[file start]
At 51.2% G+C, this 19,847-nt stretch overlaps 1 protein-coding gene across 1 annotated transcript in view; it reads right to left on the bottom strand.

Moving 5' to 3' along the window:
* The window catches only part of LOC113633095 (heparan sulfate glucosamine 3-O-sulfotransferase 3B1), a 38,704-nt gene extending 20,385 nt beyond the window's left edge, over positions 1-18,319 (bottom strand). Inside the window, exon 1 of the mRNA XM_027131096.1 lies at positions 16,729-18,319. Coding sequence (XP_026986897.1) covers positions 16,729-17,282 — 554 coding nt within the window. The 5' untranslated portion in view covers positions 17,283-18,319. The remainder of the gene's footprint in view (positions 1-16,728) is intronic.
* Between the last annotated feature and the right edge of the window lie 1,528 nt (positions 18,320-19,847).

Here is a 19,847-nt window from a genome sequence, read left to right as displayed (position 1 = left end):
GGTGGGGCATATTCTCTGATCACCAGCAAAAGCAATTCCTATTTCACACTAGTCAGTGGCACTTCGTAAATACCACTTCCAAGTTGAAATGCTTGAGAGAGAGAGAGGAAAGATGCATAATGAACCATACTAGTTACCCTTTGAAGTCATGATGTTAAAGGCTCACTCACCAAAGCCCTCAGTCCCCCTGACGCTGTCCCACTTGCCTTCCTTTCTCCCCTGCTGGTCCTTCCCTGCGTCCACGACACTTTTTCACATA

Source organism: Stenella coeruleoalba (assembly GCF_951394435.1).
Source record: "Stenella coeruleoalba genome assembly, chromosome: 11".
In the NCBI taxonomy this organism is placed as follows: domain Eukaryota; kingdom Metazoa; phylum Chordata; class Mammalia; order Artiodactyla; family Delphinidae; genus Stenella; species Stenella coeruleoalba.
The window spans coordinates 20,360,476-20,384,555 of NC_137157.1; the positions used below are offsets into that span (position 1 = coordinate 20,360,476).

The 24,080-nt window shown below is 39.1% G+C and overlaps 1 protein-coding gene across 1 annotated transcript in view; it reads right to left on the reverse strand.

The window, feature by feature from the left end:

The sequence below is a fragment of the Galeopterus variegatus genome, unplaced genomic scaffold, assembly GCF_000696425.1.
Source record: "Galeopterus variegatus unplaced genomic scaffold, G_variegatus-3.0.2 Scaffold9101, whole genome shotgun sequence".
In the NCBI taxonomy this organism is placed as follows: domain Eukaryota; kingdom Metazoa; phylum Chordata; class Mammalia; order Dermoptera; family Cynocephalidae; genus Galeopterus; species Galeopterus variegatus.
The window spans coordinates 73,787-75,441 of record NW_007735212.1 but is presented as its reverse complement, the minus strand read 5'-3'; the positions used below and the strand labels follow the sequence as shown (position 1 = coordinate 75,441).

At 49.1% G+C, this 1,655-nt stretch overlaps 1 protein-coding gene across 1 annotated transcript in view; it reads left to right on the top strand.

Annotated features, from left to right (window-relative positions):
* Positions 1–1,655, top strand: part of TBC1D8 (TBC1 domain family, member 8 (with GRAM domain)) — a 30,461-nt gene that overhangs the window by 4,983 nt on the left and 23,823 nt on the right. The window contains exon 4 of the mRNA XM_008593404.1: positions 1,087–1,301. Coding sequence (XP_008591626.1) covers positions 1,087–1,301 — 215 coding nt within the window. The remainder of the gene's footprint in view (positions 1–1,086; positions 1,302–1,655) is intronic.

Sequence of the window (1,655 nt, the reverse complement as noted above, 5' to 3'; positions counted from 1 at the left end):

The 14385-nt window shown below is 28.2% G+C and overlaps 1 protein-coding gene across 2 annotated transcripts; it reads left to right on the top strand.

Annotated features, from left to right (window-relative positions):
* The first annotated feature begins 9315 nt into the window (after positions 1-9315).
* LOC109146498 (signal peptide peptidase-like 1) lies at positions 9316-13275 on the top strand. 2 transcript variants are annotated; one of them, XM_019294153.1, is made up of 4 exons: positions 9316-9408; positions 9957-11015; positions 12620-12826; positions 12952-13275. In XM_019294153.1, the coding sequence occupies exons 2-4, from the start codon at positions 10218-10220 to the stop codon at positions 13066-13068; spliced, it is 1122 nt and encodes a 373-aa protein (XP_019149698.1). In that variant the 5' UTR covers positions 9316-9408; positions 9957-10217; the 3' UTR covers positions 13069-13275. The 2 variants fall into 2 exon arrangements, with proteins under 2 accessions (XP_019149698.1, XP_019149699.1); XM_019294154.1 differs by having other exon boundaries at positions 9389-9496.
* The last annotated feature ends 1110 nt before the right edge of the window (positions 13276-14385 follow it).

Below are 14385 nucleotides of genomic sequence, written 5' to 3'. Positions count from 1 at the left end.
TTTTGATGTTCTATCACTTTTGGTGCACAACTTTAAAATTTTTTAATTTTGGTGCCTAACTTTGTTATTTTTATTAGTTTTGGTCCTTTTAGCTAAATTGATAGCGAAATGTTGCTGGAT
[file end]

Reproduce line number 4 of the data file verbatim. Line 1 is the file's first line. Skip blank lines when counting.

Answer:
* Between the last annotated feature and the right edge of the window lie 1,528 nt (positions 18,320-19,847).